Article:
The debate regarding the social role of art in America remains as burning a question as it ever was. The protests and riots in Ferguson, Missouri over the police killing of Michael Brown; the heinous strangulation death of Eric Garner at the hands of the New York Police Department and the crushing pathos of the attendant “I Can’t Breathe!” rallying cry; the mass demonstrations of the Black Lives Matter movement, all give the lie to the nonsense about a “post-racial” society having been ushered in by President Obama.
But where is the art that gives voice to these concerns? Why the full-blown torpor and inattention from the artistic community? It has much to do with the postmodern art quackery that prefers kitsch, detachment, irony, and simulacrum to hard facts and universal truths. Figurative realism and meaningful narrative, let alone heartfelt humanistic concerns, have been considered passé by art world gatekeepers for decades. Combine that toxic mix with art star celebrity worship and the near total commodification of art, and the reasons for art world apathy and unmindfulness becomes crystal clear. It should be recalled that figurative social realism was a vibrant, if not dominant school of art in the U.S. for much of the 20th century, until it was buried by abstract art in the post-WWII period. Still, there are glimmers of hope.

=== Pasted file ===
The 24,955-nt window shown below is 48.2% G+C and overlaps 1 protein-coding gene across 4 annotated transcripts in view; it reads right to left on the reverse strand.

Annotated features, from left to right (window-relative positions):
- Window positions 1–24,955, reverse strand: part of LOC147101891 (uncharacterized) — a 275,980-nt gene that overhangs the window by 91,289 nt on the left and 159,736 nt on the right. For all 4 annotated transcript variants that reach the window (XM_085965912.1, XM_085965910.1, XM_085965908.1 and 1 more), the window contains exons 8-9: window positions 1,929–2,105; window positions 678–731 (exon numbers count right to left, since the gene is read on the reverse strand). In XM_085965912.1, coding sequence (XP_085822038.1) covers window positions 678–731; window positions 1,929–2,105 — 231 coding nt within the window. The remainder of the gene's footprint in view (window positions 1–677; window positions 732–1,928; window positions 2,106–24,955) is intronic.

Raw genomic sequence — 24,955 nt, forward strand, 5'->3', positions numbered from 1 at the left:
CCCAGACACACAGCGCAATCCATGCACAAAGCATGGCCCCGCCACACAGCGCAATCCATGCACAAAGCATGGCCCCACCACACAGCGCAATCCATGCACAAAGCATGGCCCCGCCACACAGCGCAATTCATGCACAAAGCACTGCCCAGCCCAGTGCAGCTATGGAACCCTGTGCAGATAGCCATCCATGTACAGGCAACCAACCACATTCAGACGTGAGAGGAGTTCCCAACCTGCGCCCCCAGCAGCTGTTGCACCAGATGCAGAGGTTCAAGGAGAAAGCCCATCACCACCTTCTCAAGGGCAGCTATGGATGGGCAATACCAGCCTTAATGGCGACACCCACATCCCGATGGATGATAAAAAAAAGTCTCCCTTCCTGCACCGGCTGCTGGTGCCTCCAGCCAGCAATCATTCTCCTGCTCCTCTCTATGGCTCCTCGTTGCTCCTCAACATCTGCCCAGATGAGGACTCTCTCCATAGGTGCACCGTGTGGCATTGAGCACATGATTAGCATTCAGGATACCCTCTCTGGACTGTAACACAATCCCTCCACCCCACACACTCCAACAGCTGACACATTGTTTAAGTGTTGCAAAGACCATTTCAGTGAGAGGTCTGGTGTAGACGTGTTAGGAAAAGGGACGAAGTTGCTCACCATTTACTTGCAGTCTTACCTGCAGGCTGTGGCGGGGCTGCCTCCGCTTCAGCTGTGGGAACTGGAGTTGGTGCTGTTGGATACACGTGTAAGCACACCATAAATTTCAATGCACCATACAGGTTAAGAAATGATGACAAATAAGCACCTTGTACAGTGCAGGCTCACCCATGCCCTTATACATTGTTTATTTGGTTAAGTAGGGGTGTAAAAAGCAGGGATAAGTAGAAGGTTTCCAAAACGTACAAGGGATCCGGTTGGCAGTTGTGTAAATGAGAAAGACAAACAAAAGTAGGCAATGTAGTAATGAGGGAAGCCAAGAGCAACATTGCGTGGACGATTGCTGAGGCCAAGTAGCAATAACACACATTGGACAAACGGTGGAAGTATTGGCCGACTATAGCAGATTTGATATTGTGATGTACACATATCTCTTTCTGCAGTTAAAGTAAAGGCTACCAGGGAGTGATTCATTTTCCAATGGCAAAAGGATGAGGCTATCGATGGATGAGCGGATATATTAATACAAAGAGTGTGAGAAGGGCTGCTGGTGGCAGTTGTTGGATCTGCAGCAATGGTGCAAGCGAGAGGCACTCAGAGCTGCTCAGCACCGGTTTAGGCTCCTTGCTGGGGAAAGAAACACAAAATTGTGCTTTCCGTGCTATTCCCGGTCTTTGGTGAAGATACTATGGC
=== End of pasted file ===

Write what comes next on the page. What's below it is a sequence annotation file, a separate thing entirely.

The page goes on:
On Nov. 27, 2014, the chief film critic for the New York Times, A.O. Scott, wrote an essay that broached the question, Is Our Art Equal to the Challenges of Our Times? He stated emphatically that “we are in the midst of hard times now, and it feels as if art is failing us.” Scott pointed out that in decades past, “all the news you need about class divisions” could be found in painting, theater, movies, and literature. Here he explicitly wrote that he was “waiting for The Grapes of Wrath. Or maybe A Raisin in the Sun, or Death of a Salesman, a Zola novel or a Woody Guthrie ballad – something that would sum up the injustices and worries of the times.” Mr. Scott will be waiting for a long time… all we get is 50 Shades of Grey, Justin Bieber, and some ludicrous balloon dogs from the vacuous Jeff Koons. While Scott offered no answers to the crisis in art, he did ask some of the right questions. His disquiet regarding how things stand in the arts are a starting point for serious discussions on the future of art.
One thing is certain, now is the time for artists the caliber of Langston Hughes and Elizabeth Catlett to appear on the scene. It is also undeniable that the “culture industry” of 21st century America, so invested in spectacle and distraction, will not present critical artists to the public at large. But what can also be stated with certitude is that such artists will come from the people.